"Believe it or not," declares the headline at a financial news website Housing Wire, "Barney Frank set to join a bank board."
I believe it. The only surprising thing about Frank's election this week to the board of New York-based Signature Bank is that it took this long for the former Financial Services Committee chairman to land a job in banking.
Under the standard view of government's relationship to business, it's shocking that Frank, a big-government pragmatic liberal politician, would wind up in bed with corporate America. Specifically, it's supposed to be surprising that a leading advocate of bank regulations would land at a bank.
The shock this week was widespread. "Barney Frank–Yes, THAT Barney Frank–Joins a Bank Board," the Wall Street Journal announced.
"Dogs and cats living together," blared the subheadline at Housing Wire "Mass hysteria!"
"Quick, everyone check outside and make sure pigs aren't flying!" the article began, "[T]he world may be turning upside down right before our very eyes."
The premise behind this shock is not merely simplistic, it's almost 180 degrees from the truth.
Frank has never said there are too many banks in the world. He never said he hated bankers. Instead, Frank was consistent in advocating greater government involvement in the banking industry. Any shock at an economic interventionist joining a bank is grounded in (a) the false notion that what banks want is simply to be left alone, (b) an ignorance of how government growth fuels the revolving door.
Rather than being a surprise, Frank's hire was foreshadowed in 2010 just after he passed the Dodd-Frank financial regulation bill into law.
"What I think bothers businesspeople," Signature chairman Scott Shay told Politico's Ben White back in 2010, "is they feel like they have a multitude of new regulations to comply with, and now they have to hire compliance experts and lawyers and other cost-generating personnel rather than revenue-generating workers."
In other words, laws that force companies to deal more with government encourage them to hire up the meddling politicians and regulators when they choose to enter the private sector. Republican former congressman Michael Oxley, of Sarbanes-Oxley fame, became lobbyist for FINRA, a Wall Street industry group. Republican former Rep. Richard Baker was the first congressman to propose federal regulation of hedge funds — he later became to first congressman to head the Managed Funds Association.
Frank, as a board member at Signature, won't be a regular employee at the bank. But think for a minute about why a burgeoning bank like Signature would hire a politician like Frank.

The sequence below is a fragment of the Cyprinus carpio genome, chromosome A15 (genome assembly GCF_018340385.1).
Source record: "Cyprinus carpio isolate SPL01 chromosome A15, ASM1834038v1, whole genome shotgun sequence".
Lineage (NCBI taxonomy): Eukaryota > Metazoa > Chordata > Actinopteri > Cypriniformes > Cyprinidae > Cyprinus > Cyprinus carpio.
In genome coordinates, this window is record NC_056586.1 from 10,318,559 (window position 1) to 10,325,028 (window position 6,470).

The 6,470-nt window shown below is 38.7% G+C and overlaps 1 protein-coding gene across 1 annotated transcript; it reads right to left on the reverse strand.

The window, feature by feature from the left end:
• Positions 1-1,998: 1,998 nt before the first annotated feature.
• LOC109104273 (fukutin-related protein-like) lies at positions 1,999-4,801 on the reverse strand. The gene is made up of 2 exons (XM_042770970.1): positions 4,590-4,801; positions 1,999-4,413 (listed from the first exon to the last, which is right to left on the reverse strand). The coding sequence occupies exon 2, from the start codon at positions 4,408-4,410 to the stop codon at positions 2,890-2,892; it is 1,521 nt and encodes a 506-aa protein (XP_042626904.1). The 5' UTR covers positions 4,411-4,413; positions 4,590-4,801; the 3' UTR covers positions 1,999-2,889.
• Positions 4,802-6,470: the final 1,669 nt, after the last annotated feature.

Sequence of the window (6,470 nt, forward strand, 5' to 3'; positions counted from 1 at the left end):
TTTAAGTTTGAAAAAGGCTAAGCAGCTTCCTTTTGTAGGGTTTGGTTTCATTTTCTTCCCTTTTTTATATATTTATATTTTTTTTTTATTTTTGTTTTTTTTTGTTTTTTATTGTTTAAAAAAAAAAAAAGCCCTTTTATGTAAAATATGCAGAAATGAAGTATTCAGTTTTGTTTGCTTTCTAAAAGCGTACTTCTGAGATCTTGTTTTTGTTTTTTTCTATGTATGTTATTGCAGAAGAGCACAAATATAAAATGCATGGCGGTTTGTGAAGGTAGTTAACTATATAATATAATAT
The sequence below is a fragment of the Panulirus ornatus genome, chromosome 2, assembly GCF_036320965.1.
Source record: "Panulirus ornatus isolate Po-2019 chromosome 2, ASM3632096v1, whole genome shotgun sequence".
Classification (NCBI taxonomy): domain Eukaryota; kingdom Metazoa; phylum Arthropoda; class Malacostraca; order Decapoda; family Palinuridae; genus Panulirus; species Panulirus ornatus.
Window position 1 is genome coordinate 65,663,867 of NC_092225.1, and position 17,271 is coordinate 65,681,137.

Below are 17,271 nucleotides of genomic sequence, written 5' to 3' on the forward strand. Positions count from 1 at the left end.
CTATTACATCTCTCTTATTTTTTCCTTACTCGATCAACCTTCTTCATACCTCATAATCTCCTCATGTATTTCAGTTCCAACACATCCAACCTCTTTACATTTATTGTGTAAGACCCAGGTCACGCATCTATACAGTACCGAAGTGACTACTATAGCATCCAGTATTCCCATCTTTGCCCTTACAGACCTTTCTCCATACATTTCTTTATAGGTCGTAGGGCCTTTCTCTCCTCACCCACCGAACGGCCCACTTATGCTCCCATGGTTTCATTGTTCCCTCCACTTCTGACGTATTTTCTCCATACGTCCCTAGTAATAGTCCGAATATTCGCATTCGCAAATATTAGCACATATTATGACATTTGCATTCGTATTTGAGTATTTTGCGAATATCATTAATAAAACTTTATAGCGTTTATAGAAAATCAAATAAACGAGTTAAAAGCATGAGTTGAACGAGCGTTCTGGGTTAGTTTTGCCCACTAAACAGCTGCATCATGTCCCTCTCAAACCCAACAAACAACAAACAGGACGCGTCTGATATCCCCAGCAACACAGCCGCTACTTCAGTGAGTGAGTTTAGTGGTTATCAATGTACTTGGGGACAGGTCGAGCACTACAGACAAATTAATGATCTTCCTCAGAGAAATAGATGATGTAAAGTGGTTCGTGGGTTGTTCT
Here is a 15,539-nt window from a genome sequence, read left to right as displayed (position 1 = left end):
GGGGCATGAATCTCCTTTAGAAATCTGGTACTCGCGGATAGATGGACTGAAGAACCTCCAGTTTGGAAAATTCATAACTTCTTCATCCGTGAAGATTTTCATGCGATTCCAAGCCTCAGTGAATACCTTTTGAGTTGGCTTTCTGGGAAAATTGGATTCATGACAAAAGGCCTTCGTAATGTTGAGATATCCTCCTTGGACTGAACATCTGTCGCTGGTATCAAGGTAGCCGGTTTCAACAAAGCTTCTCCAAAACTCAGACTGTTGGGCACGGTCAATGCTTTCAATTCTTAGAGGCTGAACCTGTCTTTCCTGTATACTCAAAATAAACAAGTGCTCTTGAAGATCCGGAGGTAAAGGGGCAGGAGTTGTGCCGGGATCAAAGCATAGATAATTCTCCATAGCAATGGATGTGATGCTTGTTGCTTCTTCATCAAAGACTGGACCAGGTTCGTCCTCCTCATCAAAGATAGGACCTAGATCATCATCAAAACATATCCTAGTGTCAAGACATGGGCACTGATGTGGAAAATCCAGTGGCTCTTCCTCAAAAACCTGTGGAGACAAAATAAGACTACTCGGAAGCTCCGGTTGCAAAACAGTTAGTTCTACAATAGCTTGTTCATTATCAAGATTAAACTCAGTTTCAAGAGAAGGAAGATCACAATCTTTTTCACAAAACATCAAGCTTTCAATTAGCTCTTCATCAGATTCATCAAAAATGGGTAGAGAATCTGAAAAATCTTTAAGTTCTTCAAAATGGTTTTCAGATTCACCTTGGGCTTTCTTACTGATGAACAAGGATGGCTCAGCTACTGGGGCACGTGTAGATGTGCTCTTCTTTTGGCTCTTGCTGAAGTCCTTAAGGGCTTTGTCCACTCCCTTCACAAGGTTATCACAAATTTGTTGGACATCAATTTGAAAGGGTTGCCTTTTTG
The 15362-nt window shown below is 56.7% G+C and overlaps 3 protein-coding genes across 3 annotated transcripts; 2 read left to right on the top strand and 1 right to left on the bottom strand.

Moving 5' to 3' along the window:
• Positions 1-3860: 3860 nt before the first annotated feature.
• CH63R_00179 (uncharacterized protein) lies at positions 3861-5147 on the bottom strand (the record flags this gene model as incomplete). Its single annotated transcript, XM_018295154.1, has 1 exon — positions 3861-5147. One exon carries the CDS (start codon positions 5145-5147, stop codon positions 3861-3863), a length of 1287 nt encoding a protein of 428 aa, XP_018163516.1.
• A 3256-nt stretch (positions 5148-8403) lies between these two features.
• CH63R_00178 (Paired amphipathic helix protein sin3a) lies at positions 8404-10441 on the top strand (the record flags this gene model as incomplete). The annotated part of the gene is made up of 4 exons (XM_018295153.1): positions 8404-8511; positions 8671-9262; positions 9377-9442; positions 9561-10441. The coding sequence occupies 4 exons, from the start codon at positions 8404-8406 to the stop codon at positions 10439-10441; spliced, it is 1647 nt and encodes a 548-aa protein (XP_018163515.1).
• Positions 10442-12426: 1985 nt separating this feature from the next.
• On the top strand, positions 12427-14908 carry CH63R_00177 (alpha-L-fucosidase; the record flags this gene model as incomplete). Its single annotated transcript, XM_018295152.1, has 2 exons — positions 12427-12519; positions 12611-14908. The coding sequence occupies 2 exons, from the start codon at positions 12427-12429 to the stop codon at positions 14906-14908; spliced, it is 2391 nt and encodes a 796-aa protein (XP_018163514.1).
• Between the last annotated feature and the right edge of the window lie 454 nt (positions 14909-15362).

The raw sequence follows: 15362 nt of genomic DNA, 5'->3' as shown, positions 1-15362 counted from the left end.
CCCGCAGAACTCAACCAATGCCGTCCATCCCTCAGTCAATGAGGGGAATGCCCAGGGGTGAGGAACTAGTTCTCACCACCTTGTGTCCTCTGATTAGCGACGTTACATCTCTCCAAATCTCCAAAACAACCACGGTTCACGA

First, the headlines are good public relations — free ink.
Second, and like his fellow board member, former Senate Banking Committee Chairman Al D'Amato, Frank provides Signature with insight and access into government. Signature's announcement of Frank's election to the board was telling: "With a 32-year career devoted to government and his distinguished expertise in financial services, we believe Barney will be an asset to the board."
Regulators will take his phone calls. Frank possibly provides cover for the bank — hey, if Frank said this was okay, are you, a lowly Federal Reserve staffer, going to disagree?
And even if Frank is "cost-generating," that doesn't mean his legislation can't be profit-generating for Signature Bank.
"Volcker Rule Will Benefit These Firms," was a 2013 headline at The Street, a financial publication, which explained, "implementation of consumer banking laws in through the Dodd-Frank bank reform legislation has been cumbersome for the large banks, but has allowed lenders such as Discover Financial Services and Signature Bank to gain market share." Investor's Business Daily reported that Dodd-Frank was helping Signature lure talented bankers away from the big banks.
There are many ways, big and small, in which Frank's interventionism has been good for banks.
Signature, in its announcement of Frank's hire, pointed out his central role in the 2008 bailout. The announcement called Frank, "instrumental in crafting the short-term $550 billion rescue plan in response to the nation's financial crisis." (Signature, to its credit, was one of the first banks to return its bailout money.)
It ignores history to call Frank an enemy of the banks. In his only potentially difficult reelection, in 2010, once late polls showed the Republican gaining on Frank, Bank of America CEO Brian Moynihan cut a $2,000 check to help save Frank.
Once we shed the notion that big government is the enemy of the banks, we see clearly through to the truth, that big government is the friend of the politician who wants to work for a bank.
Now Barney Frank has followed the road that leads, nearly inevitably, from regulating the banks to working at a bank.
Timothy P. Carney, The Washington Examiner's senior political columnist, can be contacted at email@example.com. His column appears Sunday and Wednesday on washingtonexaminer.com.